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CE Projects History of Moving Pictures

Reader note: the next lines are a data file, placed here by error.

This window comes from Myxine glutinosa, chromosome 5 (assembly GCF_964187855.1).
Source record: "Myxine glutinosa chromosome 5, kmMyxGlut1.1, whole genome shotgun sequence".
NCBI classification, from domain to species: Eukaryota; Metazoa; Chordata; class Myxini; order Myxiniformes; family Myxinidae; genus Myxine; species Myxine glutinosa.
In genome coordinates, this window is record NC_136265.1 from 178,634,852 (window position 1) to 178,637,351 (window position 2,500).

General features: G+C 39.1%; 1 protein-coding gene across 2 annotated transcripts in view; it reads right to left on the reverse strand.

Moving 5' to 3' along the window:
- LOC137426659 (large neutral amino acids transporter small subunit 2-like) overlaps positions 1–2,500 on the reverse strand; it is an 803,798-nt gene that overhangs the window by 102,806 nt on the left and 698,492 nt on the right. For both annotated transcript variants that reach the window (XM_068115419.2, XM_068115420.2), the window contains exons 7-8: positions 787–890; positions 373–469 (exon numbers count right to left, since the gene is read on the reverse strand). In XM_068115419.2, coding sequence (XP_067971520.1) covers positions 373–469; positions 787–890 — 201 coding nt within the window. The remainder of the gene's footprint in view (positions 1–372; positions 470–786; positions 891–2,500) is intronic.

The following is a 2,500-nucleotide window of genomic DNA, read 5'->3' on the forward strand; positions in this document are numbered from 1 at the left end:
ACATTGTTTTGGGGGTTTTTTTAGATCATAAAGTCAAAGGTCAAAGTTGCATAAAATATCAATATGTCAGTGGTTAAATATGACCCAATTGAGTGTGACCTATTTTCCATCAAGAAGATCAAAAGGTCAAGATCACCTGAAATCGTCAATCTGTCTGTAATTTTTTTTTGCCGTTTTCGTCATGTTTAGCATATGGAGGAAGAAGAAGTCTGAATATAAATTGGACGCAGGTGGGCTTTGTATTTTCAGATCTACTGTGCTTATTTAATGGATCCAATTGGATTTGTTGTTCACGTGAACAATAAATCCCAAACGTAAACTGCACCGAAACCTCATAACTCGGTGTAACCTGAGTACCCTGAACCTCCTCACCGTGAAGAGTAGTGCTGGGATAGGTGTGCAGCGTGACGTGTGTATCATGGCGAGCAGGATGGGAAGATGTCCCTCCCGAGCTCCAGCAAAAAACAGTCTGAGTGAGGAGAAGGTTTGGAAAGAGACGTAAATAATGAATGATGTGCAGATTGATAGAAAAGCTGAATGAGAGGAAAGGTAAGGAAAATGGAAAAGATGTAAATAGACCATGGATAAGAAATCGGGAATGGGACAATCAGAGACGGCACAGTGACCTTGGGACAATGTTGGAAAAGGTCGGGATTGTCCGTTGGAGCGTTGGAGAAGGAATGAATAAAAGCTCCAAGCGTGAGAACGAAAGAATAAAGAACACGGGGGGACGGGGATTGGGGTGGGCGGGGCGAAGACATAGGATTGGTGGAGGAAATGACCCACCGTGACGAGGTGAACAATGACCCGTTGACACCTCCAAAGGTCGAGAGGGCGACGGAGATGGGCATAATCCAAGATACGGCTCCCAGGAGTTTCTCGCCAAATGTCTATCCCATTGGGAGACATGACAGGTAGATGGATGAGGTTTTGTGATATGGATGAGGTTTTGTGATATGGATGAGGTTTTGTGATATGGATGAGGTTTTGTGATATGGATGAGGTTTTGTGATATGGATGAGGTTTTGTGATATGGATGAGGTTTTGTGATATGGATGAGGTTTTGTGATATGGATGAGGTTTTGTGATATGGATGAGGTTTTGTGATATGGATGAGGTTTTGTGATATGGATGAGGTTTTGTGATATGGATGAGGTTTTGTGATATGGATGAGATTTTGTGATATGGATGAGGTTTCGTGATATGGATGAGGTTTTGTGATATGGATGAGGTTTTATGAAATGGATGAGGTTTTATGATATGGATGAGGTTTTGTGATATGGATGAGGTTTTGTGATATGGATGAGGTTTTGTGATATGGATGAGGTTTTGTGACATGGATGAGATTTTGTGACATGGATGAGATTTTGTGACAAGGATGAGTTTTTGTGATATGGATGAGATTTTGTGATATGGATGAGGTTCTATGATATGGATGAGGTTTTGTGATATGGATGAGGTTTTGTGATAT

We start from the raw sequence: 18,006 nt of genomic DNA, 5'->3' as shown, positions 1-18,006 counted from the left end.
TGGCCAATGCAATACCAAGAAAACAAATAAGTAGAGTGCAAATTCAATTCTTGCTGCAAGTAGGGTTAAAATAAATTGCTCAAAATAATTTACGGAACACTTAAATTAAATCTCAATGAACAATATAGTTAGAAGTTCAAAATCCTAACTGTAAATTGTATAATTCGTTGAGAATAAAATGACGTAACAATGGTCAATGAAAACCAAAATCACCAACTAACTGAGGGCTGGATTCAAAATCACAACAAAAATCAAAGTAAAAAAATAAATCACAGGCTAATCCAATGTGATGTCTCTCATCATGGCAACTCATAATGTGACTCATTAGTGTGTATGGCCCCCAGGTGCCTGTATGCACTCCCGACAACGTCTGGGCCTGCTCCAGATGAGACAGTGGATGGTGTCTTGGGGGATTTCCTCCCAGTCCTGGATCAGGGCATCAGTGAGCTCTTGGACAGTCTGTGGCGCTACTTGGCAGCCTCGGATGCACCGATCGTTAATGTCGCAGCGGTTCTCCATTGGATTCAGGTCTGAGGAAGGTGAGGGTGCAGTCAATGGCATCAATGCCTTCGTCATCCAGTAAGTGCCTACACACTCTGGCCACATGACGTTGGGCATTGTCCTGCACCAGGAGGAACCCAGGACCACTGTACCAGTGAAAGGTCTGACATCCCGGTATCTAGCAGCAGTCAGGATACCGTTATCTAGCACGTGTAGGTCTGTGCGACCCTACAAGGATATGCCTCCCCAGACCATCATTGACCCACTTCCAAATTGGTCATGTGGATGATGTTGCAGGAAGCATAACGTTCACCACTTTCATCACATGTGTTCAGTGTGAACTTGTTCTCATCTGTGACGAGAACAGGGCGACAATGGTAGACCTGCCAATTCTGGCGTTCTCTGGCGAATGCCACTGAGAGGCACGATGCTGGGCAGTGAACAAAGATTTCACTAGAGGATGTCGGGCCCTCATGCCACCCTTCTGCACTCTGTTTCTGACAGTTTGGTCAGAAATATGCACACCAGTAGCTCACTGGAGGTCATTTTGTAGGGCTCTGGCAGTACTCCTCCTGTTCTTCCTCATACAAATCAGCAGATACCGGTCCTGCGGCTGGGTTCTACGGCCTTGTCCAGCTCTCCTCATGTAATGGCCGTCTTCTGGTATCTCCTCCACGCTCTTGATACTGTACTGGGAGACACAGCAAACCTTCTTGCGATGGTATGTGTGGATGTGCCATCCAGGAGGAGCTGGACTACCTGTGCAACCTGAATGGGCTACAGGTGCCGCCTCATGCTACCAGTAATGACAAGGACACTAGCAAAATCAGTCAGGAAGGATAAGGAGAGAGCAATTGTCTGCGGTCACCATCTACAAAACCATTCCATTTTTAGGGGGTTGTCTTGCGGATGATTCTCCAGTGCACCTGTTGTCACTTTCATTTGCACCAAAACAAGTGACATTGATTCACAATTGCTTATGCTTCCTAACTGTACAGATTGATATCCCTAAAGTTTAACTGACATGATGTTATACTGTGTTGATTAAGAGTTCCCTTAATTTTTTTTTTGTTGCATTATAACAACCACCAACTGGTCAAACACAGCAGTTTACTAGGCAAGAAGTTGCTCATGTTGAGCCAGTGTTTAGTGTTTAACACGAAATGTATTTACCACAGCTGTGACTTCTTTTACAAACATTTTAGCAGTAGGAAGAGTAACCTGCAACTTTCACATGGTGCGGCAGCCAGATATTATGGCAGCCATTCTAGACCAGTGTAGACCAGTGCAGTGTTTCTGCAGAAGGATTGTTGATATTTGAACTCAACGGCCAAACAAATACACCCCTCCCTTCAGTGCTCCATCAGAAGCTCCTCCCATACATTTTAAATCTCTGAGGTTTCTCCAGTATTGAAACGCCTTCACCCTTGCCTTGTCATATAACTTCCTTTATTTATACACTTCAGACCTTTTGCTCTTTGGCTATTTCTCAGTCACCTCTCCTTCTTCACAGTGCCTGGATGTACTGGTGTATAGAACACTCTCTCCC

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Transcript Today, movies are a part of all of our lives, but they haven't always been. In fact, the history of the world's biggest entertainment industry is really quite short. The first moving pictures were shown on 'The Lumière Cinematograph' on December 28, 1895 in a Paris café. That day the Lumière brothers showed The Arrival of a Train at La Ciotat Station, on their special machine. Afterwards, one brother said to reporters that he thought that movies would never become popular. He was completely wrong! In less than a year, cinemas had started to open in Europe and the USA. People loved the movies. By 1905 movie making wasn't just an idea, it was a successful new industry, and soon after, it had a capital -- Hollywood, USA. Hollywood was established in 1912 when a group of New York film makers decided to open a studio in California. They chose California because the weather was good (it didn't rain much there), and there were many beautiful places nearby to film their movies. Hollywood quickly attracted many actors and technicians from all over the country. At first, movies were "silent" because there was no recorded sound. Instead, the actors' dialog was shown on cards every 20 seconds. One director at the time said, "There will never be speaking pictures." He, like the Lumière brother, was wrong. In 1927 a revolution began. It was in this year that the actor Al Jolson spoke and sang in a movie for the first time. The reaction of the movie audience was very enthusiastic; they wanted more "talkies"! Soon, movie audiences had increased from 57 million people a week to 110 million a week. Only 31 years after the Lumières' first film showing, movies were a huge source of entertainment for people around the world. In 1932 there was another big change in movies: Technicolor. Color made movies more popular than ever. The next 20 years are often called Hollywood's 'golden age'. In the '30s and '40s, millions of people went to the cinema every week, so it was a golden time for Hollywood. However, in the late '40s, movies had a new and dangerous competition: TV. America's TV revolution began after World War II. John Logie Baird invented the television, and at first Hollywood didn't worry about it because it was small and only showed pictures in black and white. However, by the early '50s movie audiences had been cut by half because people were watching TV. The movie industry had a serious problem. Hollywood studios competed with TV by trying to make movies bigger, better and more realistic. Some of their ideas succeeded -- others failed. Interestingly, what really saved the movie industry wasn't a technical development at all; it was something completely different -- teenagers. In the mid-'50s, teenagers started going to see movies. Before this time, most movie audience members were over 30. Suddenly that changed. That change has continued ever since. These days 75% of all movie tickets are sold to people between the ages of 15 and 25. Today, TV and cinema live side-by-side. The movie industry didn't die after the invention of the TV, but movie audiences are still low compared to 60 years ago. Because of this, movie making is very different than it was in the golden age. Movies today actually have three lives: first in the theater, second on DVD and finally on TV. However, one thing hasn't changed, whether in the theater or at home, people still love watching movies.
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